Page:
Between 1851 and 1881 the landlord was Richard James, born circa 1816 in Pitsford, Northants, living with his wife, Jane, born around the same time in Pembrokeshire, 2 children, a niece, a nephew and various servants. Richard is listed as innkeeper and farmer.
In 1891 and 1901 the landlord was John Morgan, born circa 1855 in Crickhowell, innkeeper and plumber, living with his wife Ann, born in Penybont, sons William, Henry, Richard, Arthur and Charles, and daughter Anne. William, the eldest son, was born in the Rhondda Valley and in 1901 his occupation was given as butler.
In 1911 the landlady was Elizabeth Harper, a widow aged 57 born in Wells in Somerset, living with her daughter Edith Elizabeth, aged 20, born in Herefordshire and Ernest Catchpole a boarder aged 20, a chauffeur born in Hounslow.
The Swan Inn:
In 1851 and 1861 the landlord was Benjamin Williams, born circa 1816 in Llandefalle, also a master blacksmith employing 3 men, He is living with his wife, Sarah, born in Clifford and his children: Thomas also a blacksmith, William and Sarah who were all born in Glasbury. In 1861 he also has his father, another Benjamin and a former innkeeper living with the family.
In 1871 the landlord was Thomas Jones, born circa 1804 in Llandewi Fach, living with his wife Catharine, born in Hereford, and daughter, Annie, aged 18, a scholar, and son Charles aged 10.

The Six Bells : --

In 1816 the landlord was John White, an innkeeper and butcher.
From 1841 until 1871 the landlord was William Honeyfield, born circa 1809 in Gillingham, Dorset, living with his wife, Elizabeth, born in Glasbury, daughters Ann, Elizabeth, Margaret, Grace Eleanor, Priscilla Mary and sons William, John and James. He was an innkeeper and wool sorter, later a wool stapler. He died in 1877.
In 1881 his wife, Elizabeth and daughter, Priscilla, a dressmaker, were living in Wye Cottage, near Glasbury bridge. In 1891 they were living in Cwmbach. Elizabeth died in 1892.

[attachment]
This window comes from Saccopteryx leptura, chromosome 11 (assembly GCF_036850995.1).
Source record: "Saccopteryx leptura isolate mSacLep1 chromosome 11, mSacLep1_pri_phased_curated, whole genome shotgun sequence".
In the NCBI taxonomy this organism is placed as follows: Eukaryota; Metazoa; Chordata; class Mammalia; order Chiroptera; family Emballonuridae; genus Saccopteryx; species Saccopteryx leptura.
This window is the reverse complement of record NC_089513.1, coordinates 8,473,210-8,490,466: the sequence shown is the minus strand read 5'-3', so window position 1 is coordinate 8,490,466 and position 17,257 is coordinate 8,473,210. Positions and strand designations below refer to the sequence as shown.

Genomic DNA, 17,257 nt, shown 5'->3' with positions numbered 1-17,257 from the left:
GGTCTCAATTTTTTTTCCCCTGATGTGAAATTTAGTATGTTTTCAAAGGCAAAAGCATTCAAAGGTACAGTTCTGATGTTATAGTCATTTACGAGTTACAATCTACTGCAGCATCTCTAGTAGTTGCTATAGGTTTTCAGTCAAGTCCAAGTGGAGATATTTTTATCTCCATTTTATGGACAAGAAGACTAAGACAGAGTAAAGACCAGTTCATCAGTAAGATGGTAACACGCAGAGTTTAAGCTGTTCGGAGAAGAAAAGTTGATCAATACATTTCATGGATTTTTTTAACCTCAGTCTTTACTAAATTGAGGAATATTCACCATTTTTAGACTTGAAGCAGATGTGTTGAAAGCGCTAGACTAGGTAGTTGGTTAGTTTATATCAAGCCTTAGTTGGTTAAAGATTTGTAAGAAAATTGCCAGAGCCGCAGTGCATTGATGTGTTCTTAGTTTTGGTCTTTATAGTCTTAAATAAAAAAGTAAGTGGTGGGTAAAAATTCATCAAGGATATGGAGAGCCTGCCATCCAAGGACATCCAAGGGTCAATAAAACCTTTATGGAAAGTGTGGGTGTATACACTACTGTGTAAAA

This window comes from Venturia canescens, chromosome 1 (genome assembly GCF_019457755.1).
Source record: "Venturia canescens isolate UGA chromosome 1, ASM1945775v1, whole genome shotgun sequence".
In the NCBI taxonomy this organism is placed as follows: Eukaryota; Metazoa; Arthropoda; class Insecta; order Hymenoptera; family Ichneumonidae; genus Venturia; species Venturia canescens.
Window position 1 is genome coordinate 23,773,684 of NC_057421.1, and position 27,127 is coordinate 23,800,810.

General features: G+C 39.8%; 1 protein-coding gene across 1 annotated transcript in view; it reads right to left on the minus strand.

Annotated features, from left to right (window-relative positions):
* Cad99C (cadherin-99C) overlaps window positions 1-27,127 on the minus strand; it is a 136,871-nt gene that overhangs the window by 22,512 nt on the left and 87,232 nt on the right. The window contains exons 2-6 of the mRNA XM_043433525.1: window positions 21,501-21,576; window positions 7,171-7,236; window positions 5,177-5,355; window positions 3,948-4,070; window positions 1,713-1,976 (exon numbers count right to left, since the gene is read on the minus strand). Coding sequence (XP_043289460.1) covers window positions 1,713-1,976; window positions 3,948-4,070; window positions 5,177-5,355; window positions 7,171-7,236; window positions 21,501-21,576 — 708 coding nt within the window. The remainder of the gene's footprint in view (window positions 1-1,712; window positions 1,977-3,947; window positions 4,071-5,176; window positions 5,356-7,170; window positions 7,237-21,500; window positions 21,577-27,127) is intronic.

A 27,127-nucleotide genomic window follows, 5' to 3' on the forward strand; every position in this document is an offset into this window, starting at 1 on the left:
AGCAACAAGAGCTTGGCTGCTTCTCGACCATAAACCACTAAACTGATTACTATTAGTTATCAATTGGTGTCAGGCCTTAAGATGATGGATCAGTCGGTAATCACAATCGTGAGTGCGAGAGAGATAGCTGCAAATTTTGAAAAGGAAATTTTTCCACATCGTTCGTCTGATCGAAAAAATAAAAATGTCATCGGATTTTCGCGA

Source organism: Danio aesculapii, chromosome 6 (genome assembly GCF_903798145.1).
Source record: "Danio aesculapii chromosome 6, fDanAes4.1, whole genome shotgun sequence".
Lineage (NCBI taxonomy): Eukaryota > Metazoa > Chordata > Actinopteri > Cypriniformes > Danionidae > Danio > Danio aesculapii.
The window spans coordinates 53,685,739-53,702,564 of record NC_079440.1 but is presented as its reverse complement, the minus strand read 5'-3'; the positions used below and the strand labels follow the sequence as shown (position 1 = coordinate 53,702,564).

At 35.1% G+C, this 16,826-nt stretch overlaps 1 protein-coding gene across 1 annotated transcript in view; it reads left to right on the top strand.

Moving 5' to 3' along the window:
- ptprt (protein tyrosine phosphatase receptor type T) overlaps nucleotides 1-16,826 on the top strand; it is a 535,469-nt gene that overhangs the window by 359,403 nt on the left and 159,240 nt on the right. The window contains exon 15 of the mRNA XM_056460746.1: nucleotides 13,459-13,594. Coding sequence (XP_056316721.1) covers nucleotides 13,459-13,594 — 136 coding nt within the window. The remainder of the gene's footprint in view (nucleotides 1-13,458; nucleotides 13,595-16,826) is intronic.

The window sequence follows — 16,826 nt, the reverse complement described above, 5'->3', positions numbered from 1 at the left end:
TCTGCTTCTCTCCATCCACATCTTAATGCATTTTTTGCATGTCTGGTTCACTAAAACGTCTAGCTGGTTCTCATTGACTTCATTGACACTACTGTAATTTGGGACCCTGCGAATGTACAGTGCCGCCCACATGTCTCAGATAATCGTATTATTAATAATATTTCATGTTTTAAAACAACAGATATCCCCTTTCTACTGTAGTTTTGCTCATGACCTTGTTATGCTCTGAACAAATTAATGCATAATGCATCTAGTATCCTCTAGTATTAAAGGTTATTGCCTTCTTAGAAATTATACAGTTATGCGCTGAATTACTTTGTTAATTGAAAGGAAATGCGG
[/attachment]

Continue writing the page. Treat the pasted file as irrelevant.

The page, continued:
In 1871 William’s daughter Margaret was a domestic servant in Great Malvern, and in 1881 she was a maid in Upton on Severn, Worcestershire. In 1901 she was back in Glasbury, living in the Old Vicarage with her sister, Priscilla. In 1911 she was living in Melbourne House with her sister Elizabeth Ammonds, a widow of private means, and the latter’s daughter, Gladys Emily, aged 26 and single (see below*). Margaret died on 25th May, 1946 at the age of 99. At this time she was living with her sister, Priscilla, in Green House on the Green. She left estate worth £4,559-11s-4d. ** Priscilla died on 6th January, 1951 at the age of 95 and left estate worth £2,981-14s-6d**
In 1869 William’s daughter, Elizabeth, married Thomas Ammonds (born in Glasbury). In the 1861 census both Elizabeth (a house servant and shop assistant) and Thomas (a butcher) were living and working on the Radnorshire side of the village, in the house of John Ardern who was a butcher and grocer. After their marriage they left Glasbury and kept a shop in Bedwellty, Monmouthshire, but in 1881 they were back in Glasbury, living with their 5 children at The Shop. This was situated I believe, where Grangeton is today and was a village shop until the 1960s. Of their 5 children, Gladys Emily*, born circa 1885, was a pupil teacher at Ffynnongynydd School in 1899. In 1946 she married the Rev. Fred Whitehead and lived at Melbourne House until her move to Cartref in Hay, where she died in April 1984 at the age of 99.
Thomas Ammonds, died in June 1903, leaving estate worth £2,561-2s-7d**; Elizabeth in May, 1935, aged 92.

** Equivalent values: in 1903 £1,000 equated to £112,000 in today’s values (2017)
in 1946 £1,000 equated to £29,000 in today’s values (2017).
In 1951 £1,000 equated to £22,000 in today’s values (2017).

Christine Forbes 11.07.2017

Sources : --

Census returns and parish registers.
Documents held in Powys County Archive
“The Pubs of Radnorshire” by Tony Hobbs
“The Great British Pub” by Ben Johnson